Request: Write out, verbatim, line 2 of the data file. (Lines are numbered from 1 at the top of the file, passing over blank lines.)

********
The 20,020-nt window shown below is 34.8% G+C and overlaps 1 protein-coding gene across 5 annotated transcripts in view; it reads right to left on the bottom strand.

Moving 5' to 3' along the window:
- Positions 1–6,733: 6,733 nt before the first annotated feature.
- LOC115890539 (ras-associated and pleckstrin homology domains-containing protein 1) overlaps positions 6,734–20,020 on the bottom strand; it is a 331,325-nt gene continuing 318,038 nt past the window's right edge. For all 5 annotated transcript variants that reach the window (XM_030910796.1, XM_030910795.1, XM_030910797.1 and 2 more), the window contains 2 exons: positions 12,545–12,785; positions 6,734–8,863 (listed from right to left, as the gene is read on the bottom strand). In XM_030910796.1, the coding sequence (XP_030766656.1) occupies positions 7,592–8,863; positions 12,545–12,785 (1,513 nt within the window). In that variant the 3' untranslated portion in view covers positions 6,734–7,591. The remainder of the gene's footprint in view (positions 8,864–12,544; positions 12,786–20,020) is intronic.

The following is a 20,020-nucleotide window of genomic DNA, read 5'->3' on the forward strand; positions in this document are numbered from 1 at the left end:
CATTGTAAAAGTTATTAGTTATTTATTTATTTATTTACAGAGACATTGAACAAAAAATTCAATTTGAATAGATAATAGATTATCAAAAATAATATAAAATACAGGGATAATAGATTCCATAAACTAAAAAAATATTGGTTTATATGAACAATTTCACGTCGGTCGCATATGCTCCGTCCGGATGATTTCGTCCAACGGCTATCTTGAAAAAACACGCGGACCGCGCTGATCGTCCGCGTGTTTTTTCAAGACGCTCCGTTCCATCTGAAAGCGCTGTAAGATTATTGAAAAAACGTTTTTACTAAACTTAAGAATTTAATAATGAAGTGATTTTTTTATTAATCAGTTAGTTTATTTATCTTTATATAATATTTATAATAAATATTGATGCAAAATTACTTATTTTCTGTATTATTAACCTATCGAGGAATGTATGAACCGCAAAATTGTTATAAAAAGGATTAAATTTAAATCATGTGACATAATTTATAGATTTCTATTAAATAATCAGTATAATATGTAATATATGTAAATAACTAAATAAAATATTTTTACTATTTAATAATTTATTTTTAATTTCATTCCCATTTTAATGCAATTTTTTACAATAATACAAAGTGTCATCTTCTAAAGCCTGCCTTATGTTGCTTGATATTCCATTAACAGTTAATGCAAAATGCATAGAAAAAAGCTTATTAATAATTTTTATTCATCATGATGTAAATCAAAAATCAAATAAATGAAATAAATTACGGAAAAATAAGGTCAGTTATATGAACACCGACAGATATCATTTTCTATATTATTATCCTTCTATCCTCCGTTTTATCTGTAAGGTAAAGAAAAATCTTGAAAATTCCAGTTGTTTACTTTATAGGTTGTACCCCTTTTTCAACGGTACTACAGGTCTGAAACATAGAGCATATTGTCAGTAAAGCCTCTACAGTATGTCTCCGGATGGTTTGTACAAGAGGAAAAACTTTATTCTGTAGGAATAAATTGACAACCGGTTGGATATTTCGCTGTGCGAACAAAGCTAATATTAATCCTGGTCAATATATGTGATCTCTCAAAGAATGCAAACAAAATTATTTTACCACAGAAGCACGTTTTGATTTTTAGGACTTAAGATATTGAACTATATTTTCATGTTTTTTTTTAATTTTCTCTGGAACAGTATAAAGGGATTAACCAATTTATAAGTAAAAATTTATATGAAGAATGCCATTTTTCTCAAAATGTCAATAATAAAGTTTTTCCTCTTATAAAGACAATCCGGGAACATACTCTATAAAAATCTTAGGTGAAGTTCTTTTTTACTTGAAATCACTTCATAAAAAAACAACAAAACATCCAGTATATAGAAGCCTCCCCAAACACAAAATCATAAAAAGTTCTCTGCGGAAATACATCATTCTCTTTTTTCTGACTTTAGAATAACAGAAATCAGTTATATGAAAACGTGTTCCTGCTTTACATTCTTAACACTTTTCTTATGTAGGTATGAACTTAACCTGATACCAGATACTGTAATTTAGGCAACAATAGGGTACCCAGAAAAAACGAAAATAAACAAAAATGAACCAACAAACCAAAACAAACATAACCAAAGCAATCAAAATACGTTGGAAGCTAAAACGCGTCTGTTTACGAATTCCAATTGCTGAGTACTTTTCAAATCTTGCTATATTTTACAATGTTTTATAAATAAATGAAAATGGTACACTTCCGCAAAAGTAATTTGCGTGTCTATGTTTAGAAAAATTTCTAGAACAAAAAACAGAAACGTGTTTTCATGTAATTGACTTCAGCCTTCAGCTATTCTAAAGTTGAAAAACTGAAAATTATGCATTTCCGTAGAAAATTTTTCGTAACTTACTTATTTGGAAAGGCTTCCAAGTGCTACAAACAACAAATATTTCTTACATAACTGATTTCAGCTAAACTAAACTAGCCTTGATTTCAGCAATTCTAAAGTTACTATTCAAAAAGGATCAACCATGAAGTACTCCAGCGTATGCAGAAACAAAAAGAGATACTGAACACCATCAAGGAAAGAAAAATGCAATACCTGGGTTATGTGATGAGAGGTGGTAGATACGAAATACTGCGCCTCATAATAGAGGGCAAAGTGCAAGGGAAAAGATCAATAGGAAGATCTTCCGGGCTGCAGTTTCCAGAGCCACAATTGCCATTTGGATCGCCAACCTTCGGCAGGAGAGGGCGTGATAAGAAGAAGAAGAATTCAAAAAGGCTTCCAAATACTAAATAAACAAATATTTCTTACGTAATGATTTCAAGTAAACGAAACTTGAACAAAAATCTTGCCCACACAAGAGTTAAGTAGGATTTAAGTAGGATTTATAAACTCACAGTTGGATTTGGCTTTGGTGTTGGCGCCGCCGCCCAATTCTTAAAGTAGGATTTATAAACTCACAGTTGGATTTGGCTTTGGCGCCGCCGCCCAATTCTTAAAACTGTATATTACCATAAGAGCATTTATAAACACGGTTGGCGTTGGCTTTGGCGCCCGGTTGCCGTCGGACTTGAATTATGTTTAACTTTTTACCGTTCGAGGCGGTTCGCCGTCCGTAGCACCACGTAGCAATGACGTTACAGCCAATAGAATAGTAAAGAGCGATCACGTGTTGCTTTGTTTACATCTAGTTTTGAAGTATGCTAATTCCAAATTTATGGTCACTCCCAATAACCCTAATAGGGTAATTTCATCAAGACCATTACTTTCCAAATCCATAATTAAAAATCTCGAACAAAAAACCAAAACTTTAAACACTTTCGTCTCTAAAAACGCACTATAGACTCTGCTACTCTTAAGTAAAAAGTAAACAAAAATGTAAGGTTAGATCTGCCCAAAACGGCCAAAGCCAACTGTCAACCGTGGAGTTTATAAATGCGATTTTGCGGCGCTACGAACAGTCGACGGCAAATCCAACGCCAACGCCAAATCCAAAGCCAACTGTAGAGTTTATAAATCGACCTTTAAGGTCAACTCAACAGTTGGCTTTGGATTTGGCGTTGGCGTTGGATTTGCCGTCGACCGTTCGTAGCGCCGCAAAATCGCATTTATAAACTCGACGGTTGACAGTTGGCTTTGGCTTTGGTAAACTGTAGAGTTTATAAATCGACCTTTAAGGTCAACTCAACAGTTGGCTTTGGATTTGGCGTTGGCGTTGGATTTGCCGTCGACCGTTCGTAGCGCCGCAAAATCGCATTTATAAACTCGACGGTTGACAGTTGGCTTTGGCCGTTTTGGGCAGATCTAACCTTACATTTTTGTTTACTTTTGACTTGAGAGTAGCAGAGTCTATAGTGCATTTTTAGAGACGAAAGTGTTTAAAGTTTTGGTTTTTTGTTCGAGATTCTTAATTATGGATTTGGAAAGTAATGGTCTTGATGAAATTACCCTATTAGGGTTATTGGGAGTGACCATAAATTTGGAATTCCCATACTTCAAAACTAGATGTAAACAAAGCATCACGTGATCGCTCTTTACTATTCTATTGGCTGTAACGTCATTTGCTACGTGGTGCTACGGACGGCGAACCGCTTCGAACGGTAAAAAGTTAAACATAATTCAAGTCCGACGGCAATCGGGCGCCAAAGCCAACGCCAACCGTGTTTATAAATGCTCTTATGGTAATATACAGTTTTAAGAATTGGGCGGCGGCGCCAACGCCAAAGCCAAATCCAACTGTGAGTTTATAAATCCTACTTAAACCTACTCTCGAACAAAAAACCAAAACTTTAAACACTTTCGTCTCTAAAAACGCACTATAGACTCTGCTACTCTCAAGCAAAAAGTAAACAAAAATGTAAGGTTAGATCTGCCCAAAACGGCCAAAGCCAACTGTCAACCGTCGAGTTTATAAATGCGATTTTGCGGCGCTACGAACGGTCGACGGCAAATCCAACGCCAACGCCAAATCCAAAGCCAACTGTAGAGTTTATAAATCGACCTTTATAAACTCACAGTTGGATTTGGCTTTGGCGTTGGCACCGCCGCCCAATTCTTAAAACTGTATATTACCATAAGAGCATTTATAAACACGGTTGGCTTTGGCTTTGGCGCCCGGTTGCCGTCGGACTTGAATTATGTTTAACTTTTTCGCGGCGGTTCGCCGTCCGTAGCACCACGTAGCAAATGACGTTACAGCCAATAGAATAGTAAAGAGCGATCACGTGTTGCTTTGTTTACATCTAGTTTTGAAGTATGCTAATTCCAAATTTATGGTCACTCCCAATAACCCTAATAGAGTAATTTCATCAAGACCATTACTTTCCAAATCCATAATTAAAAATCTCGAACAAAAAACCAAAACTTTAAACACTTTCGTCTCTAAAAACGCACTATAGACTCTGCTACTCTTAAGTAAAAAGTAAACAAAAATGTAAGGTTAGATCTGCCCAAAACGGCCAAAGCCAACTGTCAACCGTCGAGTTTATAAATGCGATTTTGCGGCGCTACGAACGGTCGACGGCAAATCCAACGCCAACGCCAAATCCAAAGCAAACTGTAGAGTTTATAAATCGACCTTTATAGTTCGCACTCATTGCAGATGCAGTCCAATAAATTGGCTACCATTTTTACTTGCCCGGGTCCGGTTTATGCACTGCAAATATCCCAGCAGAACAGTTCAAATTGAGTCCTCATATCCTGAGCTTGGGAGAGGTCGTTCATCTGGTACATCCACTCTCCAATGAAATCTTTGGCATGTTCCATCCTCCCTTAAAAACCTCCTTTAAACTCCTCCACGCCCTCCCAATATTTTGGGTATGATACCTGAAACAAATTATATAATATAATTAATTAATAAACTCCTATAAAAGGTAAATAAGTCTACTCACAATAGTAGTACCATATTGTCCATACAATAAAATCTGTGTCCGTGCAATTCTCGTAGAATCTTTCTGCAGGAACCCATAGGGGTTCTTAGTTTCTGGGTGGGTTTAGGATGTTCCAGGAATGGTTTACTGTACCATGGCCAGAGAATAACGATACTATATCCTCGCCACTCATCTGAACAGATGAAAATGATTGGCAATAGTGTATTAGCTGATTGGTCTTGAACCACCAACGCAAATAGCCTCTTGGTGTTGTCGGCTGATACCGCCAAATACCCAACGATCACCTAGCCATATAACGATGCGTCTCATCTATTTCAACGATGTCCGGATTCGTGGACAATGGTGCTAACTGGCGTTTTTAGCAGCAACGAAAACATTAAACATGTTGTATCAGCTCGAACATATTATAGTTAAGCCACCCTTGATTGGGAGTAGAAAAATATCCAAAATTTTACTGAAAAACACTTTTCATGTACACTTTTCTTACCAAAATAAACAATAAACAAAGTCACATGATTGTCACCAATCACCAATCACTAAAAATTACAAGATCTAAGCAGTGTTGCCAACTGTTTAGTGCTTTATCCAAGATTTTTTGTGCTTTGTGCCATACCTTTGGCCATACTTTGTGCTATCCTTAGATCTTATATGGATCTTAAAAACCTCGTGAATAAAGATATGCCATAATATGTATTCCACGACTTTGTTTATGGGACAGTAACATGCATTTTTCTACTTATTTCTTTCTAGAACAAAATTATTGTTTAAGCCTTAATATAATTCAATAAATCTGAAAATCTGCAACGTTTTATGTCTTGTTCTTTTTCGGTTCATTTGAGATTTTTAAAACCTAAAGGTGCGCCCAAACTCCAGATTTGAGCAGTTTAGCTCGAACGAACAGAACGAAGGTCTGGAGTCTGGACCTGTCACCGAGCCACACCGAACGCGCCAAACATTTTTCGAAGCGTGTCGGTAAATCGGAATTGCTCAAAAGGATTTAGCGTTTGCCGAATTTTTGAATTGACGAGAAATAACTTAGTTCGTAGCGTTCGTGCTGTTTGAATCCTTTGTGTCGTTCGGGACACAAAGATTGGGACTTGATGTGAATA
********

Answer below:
Moving 5' to 3' along the window: